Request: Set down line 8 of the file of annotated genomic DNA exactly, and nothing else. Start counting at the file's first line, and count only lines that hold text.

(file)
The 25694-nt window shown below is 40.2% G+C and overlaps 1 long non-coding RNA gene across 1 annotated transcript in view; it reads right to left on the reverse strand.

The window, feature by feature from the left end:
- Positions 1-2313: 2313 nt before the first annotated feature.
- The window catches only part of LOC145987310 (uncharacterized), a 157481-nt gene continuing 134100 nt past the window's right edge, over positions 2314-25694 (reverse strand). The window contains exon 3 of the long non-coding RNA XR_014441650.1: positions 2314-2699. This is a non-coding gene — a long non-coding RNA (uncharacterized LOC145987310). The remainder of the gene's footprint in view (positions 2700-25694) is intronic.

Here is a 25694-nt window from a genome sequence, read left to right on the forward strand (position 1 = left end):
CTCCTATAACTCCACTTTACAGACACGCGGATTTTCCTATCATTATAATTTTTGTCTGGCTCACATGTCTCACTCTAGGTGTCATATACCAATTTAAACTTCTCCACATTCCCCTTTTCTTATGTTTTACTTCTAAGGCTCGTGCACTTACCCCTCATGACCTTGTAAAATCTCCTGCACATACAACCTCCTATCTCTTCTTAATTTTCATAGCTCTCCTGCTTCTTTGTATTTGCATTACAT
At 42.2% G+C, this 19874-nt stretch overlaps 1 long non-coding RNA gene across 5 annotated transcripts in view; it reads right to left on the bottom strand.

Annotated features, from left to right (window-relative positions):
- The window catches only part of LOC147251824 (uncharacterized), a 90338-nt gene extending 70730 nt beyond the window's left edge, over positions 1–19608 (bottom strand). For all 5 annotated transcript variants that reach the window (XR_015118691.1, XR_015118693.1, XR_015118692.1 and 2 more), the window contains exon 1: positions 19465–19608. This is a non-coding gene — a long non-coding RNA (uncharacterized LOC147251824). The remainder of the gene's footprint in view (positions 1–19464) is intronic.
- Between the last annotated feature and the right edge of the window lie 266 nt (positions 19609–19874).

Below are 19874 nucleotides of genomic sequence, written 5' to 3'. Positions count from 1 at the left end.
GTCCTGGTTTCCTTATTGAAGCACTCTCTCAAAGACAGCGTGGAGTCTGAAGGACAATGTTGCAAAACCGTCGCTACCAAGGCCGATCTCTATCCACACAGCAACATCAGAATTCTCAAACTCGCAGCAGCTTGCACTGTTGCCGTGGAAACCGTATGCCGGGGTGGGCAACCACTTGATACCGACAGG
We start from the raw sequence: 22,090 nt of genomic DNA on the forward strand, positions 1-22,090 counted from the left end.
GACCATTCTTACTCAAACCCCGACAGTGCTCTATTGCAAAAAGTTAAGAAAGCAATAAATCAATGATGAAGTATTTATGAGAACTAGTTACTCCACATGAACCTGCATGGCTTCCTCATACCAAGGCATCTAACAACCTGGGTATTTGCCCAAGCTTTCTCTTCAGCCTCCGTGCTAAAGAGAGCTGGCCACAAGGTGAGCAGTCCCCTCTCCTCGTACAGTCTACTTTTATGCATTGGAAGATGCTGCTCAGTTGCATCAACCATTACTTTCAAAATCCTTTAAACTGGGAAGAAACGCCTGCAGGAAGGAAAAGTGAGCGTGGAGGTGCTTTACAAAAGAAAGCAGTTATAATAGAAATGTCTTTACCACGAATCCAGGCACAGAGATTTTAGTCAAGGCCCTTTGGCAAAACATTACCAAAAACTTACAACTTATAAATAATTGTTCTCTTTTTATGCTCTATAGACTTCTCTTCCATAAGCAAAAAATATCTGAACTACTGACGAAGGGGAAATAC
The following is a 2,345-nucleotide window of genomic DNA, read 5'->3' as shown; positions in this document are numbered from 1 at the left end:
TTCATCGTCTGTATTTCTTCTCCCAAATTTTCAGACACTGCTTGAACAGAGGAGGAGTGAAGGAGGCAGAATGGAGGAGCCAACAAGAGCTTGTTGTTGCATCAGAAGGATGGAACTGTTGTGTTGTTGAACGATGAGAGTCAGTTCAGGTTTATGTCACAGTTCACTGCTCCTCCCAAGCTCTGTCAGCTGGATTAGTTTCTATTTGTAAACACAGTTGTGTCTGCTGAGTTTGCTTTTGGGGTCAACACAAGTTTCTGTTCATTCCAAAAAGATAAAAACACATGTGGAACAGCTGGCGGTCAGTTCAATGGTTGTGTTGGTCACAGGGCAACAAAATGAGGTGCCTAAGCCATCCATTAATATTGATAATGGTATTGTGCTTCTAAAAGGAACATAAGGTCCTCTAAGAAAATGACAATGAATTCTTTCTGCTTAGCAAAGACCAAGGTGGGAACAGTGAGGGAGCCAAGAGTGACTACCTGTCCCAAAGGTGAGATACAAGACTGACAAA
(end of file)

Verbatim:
Annotated features, from left to right (window-relative positions):